Background and Aims — The U.S. Multi-Society Task Force on Colorectal Cancer sets a target of cecal intubation in at least 90% of colonoscopies. We conducted a population-based study to determine the colonoscopy completion rate and to identify factors associated with incomplete procedures.
Methods — Men and women 50 to 74 years of age who underwent a colonoscopy in Ontario between January 1, 1999, and December 31, 2003, were identified. The first (index) colonoscopy was classified as complete or incomplete. A generalized estimating equations model was used to evaluate the association between patient, endoscopist (specialty, colonoscopy volume), and setting (academic hospital, community hospital, private office) factors and incomplete colonoscopy.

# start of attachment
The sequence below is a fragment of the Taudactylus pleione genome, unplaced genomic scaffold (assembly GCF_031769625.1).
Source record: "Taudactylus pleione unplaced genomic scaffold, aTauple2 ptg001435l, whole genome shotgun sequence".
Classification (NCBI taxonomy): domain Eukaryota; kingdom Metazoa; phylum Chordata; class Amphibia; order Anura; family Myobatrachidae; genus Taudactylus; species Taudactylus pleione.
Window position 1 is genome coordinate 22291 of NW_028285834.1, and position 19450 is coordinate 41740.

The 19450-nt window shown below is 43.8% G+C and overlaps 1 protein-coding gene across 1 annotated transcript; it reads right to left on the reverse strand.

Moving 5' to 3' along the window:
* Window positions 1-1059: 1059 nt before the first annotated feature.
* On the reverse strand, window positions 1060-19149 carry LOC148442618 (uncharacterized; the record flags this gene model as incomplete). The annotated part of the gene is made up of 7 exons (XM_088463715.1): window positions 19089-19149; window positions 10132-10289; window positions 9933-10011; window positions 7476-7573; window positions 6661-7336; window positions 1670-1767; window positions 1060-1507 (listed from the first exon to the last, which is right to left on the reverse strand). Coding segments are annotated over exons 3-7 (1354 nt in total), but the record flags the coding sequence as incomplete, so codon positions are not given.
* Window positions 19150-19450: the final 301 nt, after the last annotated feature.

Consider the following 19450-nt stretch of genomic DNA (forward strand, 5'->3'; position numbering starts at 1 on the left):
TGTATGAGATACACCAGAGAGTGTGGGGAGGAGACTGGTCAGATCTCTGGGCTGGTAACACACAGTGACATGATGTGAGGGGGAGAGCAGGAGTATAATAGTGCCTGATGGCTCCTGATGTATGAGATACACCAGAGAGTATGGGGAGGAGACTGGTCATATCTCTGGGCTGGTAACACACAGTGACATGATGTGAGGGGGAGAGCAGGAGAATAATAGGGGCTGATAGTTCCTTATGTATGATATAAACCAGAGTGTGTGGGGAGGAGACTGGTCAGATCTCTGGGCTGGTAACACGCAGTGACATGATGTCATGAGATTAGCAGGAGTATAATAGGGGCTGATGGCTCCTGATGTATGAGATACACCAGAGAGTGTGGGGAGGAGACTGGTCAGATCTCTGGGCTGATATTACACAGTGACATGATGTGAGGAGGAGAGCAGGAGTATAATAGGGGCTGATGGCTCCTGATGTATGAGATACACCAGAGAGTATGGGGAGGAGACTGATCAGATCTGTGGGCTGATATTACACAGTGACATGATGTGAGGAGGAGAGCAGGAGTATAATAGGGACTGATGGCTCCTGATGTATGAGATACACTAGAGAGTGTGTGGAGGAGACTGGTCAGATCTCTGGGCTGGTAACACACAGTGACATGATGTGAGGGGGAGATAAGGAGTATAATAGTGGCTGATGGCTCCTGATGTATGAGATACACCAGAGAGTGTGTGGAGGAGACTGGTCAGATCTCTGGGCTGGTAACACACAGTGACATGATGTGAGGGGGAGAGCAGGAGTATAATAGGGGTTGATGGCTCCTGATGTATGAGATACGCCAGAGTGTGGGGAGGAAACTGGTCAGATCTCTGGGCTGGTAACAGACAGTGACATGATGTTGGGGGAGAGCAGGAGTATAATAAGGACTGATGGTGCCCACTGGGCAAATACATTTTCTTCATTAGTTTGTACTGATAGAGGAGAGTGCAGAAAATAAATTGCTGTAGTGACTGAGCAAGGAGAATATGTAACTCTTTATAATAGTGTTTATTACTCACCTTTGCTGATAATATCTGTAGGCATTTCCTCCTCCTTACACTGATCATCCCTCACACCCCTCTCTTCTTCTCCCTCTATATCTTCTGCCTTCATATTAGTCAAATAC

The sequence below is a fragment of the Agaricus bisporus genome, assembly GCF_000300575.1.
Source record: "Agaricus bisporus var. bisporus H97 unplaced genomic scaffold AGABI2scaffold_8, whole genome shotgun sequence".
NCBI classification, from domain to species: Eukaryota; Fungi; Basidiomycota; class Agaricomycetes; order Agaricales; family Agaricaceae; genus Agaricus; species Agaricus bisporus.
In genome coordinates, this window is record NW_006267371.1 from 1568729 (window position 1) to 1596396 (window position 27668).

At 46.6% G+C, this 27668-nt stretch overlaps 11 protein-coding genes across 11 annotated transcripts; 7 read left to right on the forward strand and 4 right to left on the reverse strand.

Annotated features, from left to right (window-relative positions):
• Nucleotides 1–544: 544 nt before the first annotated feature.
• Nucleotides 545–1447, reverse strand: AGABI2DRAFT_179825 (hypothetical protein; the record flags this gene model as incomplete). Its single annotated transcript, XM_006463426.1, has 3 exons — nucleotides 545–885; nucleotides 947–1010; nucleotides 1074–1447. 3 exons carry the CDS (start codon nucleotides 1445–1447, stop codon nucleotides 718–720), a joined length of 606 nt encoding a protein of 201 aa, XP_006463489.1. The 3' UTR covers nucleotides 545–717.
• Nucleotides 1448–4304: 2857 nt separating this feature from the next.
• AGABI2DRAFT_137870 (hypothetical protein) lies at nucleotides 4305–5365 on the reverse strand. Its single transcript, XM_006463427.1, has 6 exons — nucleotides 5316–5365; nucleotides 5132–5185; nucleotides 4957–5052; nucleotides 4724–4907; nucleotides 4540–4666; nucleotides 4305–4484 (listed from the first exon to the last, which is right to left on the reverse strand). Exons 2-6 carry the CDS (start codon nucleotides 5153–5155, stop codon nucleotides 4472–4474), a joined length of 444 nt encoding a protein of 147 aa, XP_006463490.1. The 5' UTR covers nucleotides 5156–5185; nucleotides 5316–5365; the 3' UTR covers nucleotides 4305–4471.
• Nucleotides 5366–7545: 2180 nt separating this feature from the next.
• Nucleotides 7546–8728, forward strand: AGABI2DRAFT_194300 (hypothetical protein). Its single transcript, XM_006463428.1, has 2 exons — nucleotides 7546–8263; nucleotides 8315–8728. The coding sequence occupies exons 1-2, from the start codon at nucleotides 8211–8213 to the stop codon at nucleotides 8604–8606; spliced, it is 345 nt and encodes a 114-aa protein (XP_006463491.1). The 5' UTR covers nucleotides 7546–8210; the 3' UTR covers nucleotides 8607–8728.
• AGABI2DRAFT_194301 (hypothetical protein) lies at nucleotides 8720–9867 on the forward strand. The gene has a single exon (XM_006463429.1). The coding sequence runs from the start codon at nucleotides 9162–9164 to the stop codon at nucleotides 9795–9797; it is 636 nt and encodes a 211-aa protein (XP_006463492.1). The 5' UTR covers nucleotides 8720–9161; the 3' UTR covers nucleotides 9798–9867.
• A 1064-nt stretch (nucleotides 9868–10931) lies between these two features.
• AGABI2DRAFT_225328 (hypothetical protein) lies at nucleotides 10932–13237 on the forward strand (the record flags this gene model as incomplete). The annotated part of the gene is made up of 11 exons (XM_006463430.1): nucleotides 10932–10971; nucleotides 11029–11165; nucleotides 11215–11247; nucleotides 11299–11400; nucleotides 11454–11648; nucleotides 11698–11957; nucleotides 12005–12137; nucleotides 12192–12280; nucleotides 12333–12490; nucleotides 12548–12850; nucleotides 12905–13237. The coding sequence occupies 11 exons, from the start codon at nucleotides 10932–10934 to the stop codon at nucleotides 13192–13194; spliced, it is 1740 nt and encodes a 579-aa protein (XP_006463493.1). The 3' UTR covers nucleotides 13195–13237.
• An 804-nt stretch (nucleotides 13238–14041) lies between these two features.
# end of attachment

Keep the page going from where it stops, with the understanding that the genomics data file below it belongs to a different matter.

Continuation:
Results — A total of 331,608 individuals had an index colonoscopy, of which 43,483 (13.1%) were incomplete. Patients with an incomplete colonoscopy were older (odds ratio [OR] 1.20 per 10-year increment; 95% confidence interval [CI]=1.18-1.22), more likely to be female (OR 1.35; 95% CI: 1.30-1.39), have a history of prior abdominal surgery (OR 1.07; 95% CI: 1.05-1.09) or prior pelvic surgery (OR 1.04; 95% CI: 1.01-1.06). For colonoscopies done in a private office, the odds of an incomplete procedure were more than 3-fold greater than for procedures done in an academic hospital (OR 3.57; 95% CI: 2.55-4.98).
Conclusions — In usual clinical practice in Ontario, 13.1% of colonoscopies are incomplete. The factors most strongly associated with incomplete colonoscopy were increased patient age, female sex, and having the procedure in a private office. Quality improvement programs are needed to improve colonoscopy completion rates.
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Health care quality